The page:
Other formats

    TEI XML file   ePub eBook file  


    mail icontwitter iconBlogspot iconrss icon

The Cyclopedia of New Zealand [Wellington Provincial District]

Department Of Industries & Commerce

Department Of Industries & Commerce.

With a view of assisting the industries of the Colony, this department was instituted in 1894. It was believed that a very large export trade in timber was possible, and likely to be profitable between New Zealand and the Mother Country, more particularly for woods suitable for street-paving, carriage-building, furniture-making, etc. Seeing that Great Britain imports timber to the value of eighteen millions sterling annually, it was believed that New Zealand timbers would, if better known, find a market there. An expert was therefore set to London to push the trade there, and a few trial shipments—of kauri from Auckland, and white pine, rimu, and birch from the West Coast—were despatched. These shipments, it is hoped, will give such returns as will establish a regular trade. The difficulties and cost of transit from our forests to a port of shipment are the chief obstacles in the way. In other directions, endeavours are being made to open up markets in Canada, China, Japan, and other Eastern ports for various products which can be exchanged profitably with them, such as wool, butter, cheese, preserved fruits, etc.

page 131

The department is as yet in its infancy, and its annual cost is £925.

The Hon. J. G. Ward is the Minister in charge.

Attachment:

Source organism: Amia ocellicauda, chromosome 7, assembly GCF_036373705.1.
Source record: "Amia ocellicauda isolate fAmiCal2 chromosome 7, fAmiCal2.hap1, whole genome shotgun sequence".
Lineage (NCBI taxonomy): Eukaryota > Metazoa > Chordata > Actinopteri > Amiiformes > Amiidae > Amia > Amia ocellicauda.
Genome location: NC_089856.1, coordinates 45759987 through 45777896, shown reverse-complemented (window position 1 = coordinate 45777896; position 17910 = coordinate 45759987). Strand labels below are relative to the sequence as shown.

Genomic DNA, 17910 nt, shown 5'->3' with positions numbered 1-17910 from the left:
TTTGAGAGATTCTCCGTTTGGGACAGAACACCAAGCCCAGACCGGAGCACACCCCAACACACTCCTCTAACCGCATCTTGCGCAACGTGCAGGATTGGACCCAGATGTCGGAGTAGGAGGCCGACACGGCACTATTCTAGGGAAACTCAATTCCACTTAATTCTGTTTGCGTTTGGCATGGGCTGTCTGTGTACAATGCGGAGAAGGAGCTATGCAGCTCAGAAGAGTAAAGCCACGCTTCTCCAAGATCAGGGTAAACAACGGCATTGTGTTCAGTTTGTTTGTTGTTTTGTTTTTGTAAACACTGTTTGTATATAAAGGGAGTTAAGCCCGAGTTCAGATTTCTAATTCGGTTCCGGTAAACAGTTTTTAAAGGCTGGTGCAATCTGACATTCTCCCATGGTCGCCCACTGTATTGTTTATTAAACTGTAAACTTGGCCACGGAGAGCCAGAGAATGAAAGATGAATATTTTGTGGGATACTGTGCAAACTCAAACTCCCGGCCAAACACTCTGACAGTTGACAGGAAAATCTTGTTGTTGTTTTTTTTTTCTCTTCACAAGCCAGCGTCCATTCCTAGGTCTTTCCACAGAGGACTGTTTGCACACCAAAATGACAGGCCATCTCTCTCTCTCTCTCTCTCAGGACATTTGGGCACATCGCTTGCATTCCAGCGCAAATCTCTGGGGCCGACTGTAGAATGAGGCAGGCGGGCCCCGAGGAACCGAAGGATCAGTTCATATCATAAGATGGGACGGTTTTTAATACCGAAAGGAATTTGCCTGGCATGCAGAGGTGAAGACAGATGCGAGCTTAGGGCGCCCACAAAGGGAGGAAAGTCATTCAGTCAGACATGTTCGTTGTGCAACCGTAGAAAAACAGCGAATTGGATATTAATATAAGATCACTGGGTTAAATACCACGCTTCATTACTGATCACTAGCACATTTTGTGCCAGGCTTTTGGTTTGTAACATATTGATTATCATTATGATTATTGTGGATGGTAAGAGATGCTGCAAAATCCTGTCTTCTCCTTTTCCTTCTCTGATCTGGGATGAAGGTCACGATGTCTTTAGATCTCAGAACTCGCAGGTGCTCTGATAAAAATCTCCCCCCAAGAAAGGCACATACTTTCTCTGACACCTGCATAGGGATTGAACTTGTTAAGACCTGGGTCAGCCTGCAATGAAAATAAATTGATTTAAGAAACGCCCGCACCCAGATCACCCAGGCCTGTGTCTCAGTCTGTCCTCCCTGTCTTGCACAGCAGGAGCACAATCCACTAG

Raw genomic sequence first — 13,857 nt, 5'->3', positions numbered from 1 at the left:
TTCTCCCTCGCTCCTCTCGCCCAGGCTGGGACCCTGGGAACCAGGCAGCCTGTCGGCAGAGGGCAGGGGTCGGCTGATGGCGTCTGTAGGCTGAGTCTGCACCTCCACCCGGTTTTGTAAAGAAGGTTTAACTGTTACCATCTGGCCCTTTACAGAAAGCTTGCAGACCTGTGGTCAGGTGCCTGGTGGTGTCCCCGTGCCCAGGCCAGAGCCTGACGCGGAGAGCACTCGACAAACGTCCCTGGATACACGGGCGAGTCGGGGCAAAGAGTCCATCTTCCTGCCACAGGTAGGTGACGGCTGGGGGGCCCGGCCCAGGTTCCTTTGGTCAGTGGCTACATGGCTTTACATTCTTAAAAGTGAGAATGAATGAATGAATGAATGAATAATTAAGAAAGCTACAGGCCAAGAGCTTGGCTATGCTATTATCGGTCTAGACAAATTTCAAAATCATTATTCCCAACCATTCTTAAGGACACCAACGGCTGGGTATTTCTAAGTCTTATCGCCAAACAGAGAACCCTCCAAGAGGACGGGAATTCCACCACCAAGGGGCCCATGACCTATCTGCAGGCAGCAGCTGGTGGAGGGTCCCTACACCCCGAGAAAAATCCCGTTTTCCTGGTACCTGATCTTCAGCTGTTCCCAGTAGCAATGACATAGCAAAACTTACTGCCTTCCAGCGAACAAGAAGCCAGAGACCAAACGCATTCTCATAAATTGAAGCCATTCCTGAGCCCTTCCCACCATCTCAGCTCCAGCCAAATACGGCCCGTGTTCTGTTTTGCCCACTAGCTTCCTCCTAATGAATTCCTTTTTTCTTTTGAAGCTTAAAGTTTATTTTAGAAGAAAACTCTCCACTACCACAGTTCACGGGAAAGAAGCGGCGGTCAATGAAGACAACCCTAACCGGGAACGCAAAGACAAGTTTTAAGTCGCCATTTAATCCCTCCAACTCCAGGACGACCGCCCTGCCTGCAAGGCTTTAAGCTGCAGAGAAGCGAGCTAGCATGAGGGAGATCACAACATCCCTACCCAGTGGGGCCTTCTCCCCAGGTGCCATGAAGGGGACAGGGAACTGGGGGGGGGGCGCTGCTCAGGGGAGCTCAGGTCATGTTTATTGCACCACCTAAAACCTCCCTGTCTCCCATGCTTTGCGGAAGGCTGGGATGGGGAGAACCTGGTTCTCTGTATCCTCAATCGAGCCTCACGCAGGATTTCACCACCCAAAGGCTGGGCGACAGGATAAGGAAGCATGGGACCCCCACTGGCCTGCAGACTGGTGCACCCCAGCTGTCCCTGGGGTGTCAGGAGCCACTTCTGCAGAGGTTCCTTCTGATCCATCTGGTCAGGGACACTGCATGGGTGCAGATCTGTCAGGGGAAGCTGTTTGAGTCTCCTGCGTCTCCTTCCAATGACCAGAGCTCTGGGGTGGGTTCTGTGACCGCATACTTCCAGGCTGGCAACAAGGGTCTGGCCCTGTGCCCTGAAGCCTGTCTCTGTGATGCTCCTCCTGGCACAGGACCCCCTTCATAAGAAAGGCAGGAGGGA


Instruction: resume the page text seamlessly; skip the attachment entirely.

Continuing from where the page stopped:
Mr. Amelius Morland Smith, Officer-in-Charge of the department of Industries and Commerce, was born in London, and educated at King's School, Sherborne, in Dorsetshire. After leaving school he chose the army as a profession, purchasing a commission in the 18th Hussars. This he held for about three Mr. Amelius Morland Smith years, and then decided to come out to the colonies, embarking on board the good ship “Bombay,” in 1866, for Lyttelton. At this time Sir George Grey was Governor of New Zealand, and Mr. Smith accepted an appointment as assistant private secretary on the governor's staff. He remained in this position until the termination of Sir George Grey's governorship, and was subsequently with Sir George Bowen as assistant secretary and extra A.D.C. At this time Sir Julius Vogel was in power, and offered Mr. Smith an appointment in the Colonial Secretary's office, which was accepted, and he has been in connection with the general government departments in various capacities ever since. Mr. Smith was lieutenant in the first body of artillery formed in Wellington. While in the 18th Hussars, he resided in India. Mr. Smith was married in 1877 to the eldest daughter of Mr. Henry Howorth, of Dunedin, and has one son (now being educated at St. Patrick's College), and one daughter.